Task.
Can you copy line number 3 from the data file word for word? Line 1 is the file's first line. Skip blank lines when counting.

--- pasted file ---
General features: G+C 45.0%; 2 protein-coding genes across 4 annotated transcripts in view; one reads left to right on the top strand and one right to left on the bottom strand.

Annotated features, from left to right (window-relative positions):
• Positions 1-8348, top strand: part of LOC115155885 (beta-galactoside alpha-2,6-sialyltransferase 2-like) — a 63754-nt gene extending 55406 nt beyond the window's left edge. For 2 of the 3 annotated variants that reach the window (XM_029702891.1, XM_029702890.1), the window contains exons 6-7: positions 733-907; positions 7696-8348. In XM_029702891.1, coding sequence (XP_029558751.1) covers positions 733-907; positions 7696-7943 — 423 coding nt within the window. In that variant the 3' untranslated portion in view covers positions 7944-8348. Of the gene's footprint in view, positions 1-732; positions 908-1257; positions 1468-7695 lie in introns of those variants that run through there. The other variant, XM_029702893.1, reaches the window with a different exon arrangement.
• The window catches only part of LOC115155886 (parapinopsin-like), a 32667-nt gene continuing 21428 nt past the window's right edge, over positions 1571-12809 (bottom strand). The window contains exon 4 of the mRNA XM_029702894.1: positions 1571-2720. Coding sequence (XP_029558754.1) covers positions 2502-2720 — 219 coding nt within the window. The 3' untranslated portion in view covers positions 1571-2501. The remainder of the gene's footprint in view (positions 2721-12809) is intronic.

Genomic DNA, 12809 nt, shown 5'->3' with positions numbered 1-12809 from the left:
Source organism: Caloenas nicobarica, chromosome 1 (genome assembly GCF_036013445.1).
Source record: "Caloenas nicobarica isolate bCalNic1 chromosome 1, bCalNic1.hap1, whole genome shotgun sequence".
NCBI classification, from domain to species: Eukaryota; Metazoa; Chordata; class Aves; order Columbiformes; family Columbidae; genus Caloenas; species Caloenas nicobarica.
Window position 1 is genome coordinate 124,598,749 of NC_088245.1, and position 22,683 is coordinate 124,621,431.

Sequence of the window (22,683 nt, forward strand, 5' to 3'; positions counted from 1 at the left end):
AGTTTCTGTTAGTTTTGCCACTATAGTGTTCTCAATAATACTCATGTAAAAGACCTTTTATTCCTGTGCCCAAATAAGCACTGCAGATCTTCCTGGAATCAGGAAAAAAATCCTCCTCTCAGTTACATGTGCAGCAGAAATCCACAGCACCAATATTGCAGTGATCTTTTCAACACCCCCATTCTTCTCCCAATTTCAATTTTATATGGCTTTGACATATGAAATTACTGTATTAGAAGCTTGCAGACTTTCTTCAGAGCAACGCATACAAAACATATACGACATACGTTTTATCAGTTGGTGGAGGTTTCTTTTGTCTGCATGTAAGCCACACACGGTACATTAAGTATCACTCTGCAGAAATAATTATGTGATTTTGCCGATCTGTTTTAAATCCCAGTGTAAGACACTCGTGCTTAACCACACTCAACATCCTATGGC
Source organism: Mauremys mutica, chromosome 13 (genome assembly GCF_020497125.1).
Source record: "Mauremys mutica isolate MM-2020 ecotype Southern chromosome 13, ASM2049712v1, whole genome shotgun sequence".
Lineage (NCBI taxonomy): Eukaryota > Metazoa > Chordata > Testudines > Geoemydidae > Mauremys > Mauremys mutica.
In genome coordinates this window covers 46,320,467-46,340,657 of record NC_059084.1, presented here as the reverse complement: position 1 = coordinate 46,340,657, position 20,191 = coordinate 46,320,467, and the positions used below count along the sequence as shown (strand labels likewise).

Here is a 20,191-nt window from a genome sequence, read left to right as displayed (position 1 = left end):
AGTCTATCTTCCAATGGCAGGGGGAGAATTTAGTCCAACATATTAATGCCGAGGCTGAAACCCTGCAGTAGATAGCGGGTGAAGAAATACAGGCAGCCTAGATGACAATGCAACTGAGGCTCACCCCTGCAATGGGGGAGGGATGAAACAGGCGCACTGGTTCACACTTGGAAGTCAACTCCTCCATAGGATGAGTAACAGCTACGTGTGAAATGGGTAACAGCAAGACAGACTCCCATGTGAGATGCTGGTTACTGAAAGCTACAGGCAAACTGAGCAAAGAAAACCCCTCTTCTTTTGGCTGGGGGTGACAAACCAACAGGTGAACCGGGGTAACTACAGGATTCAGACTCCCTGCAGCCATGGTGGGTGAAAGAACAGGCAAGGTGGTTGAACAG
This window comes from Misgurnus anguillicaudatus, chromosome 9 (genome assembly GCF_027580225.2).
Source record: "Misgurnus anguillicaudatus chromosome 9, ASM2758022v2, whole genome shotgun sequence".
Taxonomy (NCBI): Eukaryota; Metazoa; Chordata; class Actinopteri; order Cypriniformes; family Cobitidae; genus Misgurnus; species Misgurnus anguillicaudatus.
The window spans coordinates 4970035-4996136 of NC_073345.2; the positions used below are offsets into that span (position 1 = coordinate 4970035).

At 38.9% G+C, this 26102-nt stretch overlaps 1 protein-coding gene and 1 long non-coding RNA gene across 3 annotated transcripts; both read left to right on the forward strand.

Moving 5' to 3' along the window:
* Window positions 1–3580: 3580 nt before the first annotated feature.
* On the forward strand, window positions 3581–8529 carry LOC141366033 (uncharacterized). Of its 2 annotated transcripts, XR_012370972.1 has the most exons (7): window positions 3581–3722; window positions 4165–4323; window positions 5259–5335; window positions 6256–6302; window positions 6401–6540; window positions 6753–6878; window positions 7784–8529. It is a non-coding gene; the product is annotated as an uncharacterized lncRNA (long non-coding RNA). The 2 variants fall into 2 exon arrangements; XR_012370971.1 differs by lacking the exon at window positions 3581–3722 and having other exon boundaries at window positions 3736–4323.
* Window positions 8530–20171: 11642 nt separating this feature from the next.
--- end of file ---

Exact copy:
• Positions 1-8348, top strand: part of LOC115155885 (beta-galactoside alpha-2,6-sialyltransferase 2-like) — a 63754-nt gene extending 55406 nt beyond the window's left edge. For 2 of the 3 annotated variants that reach the window (XM_029702891.1, XM_029702890.1), the window contains exons 6-7: positions 733-907; positions 7696-8348. In XM_029702891.1, coding sequence (XP_029558751.1) covers positions 733-907; positions 7696-7943 — 423 coding nt within the window. In that variant the 3' untranslated portion in view covers positions 7944-8348. Of the gene's footprint in view, positions 1-732; positions 908-1257; positions 1468-7695 lie in introns of those variants that run through there. The other variant, XM_029702893.1, reaches the window with a different exon arrangement.